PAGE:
If you’re concerned about speed; In production, we can have a process that generates factories for your classes that were being handled by the reflection factory with vendor/bin/generate-factory-for-class.

Doctrine

Zend Expressive provides no database tooling or ORM. I’ve chosen Doctrine as my ORM of choice after much research and building a few ORMs of my own. It just works.

Install Doctrine and Symfony Yaml via Composer:

composer require dasprid/container-interop-doctrine symfony/yaml

Create a file config/cli-config.php with these contents:

<?php

use Doctrine\ORM\Tools\Console\ConsoleRunner;

chdir(dirname(__DIR__));
require 'vendor/autoload.php';

/**
 * Self-called anonymous function that creates its own scope and keep the global namespace clean.
 */
return call_user_func(function () {
    /** @var \Interop\Container\ContainerInterface \$container */
    $container = require 'config/container.php';

    $entityManager = $container->get(\Doctrine\ORM\EntityManager::class);
    return ConsoleRunner::createHelperSet($entityManager);
});

Replace the contents of config/autoload/dependencies.global.php with the following:

<?php

use Zend\Expressive\Application;
use Zend\Expressive\Container;
use Zend\Expressive\Delegate;
use Zend\Expressive\Helper;
use Zend\Expressive\Middleware;

return [
    // Provides application-wide services.
    // We recommend using fully-qualified class names whenever possible as
    // service names.
    'dependencies' => [
        'abstract_factories' => [
            \Zend\ServiceManager\AbstractFactory\ReflectionBasedAbstractFactory::class
        ],
        // Use 'aliases' to alias a service name to another service. The
        // key is the alias name, the value is the service to which it points.
        'aliases' => [
            'Zend\Expressive\Delegate\DefaultDelegate' => Delegate\NotFoundDelegate::class,
        ],
        // Use 'invokables' for constructor-less services, or services that do
        // not require arguments to the constructor. Map a service name to the
        // class name.
        'invokables' => [
            // Fully\Qualified\InterfaceName::class => Fully\Qualified\ClassName::class,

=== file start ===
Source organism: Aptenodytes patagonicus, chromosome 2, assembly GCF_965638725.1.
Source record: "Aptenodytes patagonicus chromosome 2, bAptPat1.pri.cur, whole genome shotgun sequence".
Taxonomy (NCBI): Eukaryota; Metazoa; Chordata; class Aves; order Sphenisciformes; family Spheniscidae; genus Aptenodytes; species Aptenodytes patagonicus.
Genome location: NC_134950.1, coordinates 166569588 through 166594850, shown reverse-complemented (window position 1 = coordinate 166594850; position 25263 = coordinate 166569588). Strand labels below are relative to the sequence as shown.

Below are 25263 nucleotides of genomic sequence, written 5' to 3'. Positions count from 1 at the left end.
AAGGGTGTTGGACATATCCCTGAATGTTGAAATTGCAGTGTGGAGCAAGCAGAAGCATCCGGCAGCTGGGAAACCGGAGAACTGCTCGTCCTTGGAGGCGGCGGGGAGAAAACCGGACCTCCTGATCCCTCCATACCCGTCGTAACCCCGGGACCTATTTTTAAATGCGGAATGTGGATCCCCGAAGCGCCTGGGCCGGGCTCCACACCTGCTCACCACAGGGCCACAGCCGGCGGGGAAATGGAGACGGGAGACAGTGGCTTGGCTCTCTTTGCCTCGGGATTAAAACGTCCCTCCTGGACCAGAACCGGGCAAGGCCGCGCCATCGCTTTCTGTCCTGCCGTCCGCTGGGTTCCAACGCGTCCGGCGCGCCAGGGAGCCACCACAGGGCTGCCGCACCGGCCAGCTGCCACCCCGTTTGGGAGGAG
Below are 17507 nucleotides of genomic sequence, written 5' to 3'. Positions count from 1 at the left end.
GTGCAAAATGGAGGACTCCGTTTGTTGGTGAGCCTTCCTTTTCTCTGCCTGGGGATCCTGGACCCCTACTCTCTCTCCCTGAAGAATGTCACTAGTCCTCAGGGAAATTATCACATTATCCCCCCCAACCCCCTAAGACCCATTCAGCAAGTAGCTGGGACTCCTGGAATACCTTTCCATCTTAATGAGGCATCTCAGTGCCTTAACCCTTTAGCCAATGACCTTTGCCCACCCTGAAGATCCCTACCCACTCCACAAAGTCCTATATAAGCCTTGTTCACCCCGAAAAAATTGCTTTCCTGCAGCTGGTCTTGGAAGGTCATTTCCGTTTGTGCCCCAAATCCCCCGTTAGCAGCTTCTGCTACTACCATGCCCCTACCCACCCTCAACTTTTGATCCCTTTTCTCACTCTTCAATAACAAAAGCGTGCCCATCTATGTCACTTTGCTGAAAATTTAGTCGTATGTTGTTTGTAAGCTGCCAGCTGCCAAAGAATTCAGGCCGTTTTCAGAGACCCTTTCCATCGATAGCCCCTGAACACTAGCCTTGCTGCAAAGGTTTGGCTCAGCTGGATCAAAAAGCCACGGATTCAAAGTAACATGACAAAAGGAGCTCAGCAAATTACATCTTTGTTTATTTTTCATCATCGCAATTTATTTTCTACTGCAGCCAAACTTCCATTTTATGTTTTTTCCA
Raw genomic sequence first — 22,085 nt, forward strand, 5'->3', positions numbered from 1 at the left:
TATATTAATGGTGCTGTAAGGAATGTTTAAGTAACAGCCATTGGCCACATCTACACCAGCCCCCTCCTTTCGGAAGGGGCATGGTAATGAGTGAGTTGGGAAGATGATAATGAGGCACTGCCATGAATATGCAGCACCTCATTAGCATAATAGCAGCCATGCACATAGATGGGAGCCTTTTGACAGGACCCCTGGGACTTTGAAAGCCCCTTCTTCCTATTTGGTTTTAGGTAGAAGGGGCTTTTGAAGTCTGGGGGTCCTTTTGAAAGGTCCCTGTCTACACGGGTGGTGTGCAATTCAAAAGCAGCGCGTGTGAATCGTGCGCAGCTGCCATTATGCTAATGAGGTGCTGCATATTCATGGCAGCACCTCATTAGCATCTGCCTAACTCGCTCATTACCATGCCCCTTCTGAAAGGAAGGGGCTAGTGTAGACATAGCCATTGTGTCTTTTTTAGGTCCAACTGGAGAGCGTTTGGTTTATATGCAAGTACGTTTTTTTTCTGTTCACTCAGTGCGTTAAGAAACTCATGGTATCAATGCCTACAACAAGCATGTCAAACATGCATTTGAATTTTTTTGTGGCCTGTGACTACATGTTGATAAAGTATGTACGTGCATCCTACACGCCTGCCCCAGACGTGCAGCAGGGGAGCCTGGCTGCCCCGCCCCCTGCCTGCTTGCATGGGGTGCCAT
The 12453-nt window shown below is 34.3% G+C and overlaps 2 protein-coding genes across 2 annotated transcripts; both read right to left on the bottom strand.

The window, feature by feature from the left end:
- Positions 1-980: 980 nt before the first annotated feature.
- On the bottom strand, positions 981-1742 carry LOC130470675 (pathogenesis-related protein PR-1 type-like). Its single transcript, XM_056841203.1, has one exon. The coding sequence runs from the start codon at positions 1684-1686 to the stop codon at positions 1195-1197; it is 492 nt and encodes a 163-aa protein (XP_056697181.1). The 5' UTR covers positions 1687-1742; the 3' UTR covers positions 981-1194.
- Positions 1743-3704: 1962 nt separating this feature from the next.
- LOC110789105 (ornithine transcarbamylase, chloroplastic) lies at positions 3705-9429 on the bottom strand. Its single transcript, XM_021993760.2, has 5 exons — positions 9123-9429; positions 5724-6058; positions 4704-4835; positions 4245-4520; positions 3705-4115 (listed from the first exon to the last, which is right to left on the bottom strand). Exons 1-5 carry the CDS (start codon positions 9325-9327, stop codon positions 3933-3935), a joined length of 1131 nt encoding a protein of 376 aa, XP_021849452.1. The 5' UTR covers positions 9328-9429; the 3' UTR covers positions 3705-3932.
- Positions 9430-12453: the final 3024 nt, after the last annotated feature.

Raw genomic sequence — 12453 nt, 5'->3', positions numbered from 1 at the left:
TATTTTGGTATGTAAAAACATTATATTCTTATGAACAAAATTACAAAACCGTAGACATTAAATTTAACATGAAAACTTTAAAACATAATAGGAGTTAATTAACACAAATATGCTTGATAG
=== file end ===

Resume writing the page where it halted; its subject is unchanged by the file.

\Doctrine\DBAL\Logging\DebugStack::class => \Doctrine\DBAL\Logging\DebugStack::class,
            Helper\ServerUrlHelper::class => Helper\ServerUrlHelper::class,
            Middleware\ImplicitHeadMiddleware::class => Middleware\ImplicitHeadMiddleware::class,
            Middleware\ImplicitOptionsMiddleware::class => Middleware\ImplicitOptionsMiddleware::class,
        ],
        // Use 'factories' for services provided by callbacks/factory classes.
        'factories'  => [
            Application::class                => Container\ApplicationFactory::class,
            Delegate\NotFoundDelegate::class  => Container\NotFoundDelegateFactory::class,
            \Doctrine\ORM\EntityManager::class  => \ContainerInteropDoctrine\EntityManagerFactory::class,
            Helper\ServerUrlMiddleware::class => Helper\ServerUrlMiddlewareFactory::class,
            Helper\UrlHelper::class           => Helper\UrlHelperFactory::class,
            Helper\UrlHelperMiddleware::class => Helper\UrlHelperMiddlewareFactory::class,
            Zend\Stratigility\Middleware\ErrorHandler::class => Container\ErrorHandlerFactory::class,
            Middleware\ErrorResponseGenerator::class         => Container\ErrorResponseGeneratorFactory::class,
            Middleware\NotFoundHandler::class                => Container\NotFoundHandlerFactory::class,
        ],
    ],
];

Create this file to set up the Doctrine driver config/autoload/doctrine.global.php.

<?php

return [
    'doctrine' => [
        'driver' => [
            'orm_default' => [
                'class' => \Doctrine\Common\Persistence\Mapping\Driver\MappingDriverChain::class,
                'drivers' => [],
            ],
        ],
    ],
];

Create this file for your database credentials config/autoload/doctrine.local.php.

<?php
return [
    'doctrine' => [
        'connection' => [
            'orm_default' => [
                'params' => [
                    'url' => 'mysql://root:[email protected]/expressive',
                ],
            ],
        ],
    ],
];

Test by running ./vendor/bin/doctrine. You should see the help prompt.

Gulp